Trees And Shrubs

Fall is an ideal time to plant trees and shrubs. The weather is cool but the soil is still warm enough for root development. Before digging, always check with your local utility companies to locate any underground lines. Always plant trees and shrubs at their natural soil lines. Keep newly planted trees or shrubs well watered until the ground freezes so they get a good start before going into full dormancy during winter.


Fall is the best time to plant pansies because the still-warm soil temperatures give their roots time to establish. By planting in fall, you’ll get two seasons of enjoyment out of these cool-season favorites. Remove spent flowers sot eh plant doesn’t use its energy to set seeds, and keep the soil moist. After the soil freezes, mulch plants to prevent freezing and thawing cycles that can heave plants out of the ground.

Organic Foods That Are Worth The Money

Organic food is an awesome thing, everybody knows that. However, the fact to the matter is that it costs significantly more than ordinary, “normal” food. And therein lies the catch. Or question, better to say. And that question is: Is paying more money for organic food really worth it or is it just a waste? Well, in our opinion, it is definitely worth it, especially due to the fact that today there are many products that are well-worth paying extra for. Some consider it an investment into their own health, while others view it as common sense. Either way, it is something everybody should try. Here are some organic foods that really pack a mean punch (in a good way).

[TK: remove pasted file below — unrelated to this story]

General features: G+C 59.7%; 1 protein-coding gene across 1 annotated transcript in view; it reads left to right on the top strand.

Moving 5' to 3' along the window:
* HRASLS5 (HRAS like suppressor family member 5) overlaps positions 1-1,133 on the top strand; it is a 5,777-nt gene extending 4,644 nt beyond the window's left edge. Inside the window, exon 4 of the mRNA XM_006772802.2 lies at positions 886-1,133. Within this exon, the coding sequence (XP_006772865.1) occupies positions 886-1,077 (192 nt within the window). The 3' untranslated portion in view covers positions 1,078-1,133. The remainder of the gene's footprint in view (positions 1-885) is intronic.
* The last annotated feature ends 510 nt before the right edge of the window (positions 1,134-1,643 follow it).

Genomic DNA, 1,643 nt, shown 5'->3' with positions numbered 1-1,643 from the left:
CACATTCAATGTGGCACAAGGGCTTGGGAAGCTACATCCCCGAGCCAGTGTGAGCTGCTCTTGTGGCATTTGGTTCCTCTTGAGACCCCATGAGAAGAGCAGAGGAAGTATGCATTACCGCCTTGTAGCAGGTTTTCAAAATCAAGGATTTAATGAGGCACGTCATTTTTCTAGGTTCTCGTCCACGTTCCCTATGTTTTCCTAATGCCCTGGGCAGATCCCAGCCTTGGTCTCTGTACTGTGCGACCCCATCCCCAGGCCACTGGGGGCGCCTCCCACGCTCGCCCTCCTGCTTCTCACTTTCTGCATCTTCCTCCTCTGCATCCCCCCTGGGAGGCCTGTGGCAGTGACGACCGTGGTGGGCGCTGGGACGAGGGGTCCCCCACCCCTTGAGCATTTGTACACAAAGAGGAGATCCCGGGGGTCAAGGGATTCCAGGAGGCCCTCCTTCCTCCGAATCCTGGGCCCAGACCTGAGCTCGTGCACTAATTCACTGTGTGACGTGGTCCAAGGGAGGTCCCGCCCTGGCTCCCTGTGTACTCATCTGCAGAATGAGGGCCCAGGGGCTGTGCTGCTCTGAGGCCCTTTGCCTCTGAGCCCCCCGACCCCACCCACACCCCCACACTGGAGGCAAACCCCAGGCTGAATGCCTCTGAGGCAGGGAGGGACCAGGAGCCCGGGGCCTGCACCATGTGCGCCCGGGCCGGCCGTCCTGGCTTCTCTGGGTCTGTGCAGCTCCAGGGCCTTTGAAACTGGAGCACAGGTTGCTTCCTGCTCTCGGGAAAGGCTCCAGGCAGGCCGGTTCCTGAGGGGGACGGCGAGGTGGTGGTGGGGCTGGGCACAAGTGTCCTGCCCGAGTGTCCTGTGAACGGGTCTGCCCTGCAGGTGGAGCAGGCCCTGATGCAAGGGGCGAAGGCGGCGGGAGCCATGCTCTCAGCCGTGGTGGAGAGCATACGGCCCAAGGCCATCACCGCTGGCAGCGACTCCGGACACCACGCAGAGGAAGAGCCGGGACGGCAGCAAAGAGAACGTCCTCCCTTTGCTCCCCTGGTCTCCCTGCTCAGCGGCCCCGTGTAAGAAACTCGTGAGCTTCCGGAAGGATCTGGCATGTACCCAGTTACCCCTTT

1. Cantaloupe

Cantaloupes often contain five of the longest-lasting chemicals, one of which is dieldrin, an exceedingly toxic and carcinogenic insecticide. Though it was banned in 1974, residues still persist in soils and are taken up through the cantaloupe’s roots and absorbed into the edible portion. When preparing a non-organic cantaloupe, make sure to thoroughly wash the outside of the melon, since a knife can drag exterior residues through the flesh as you slice it.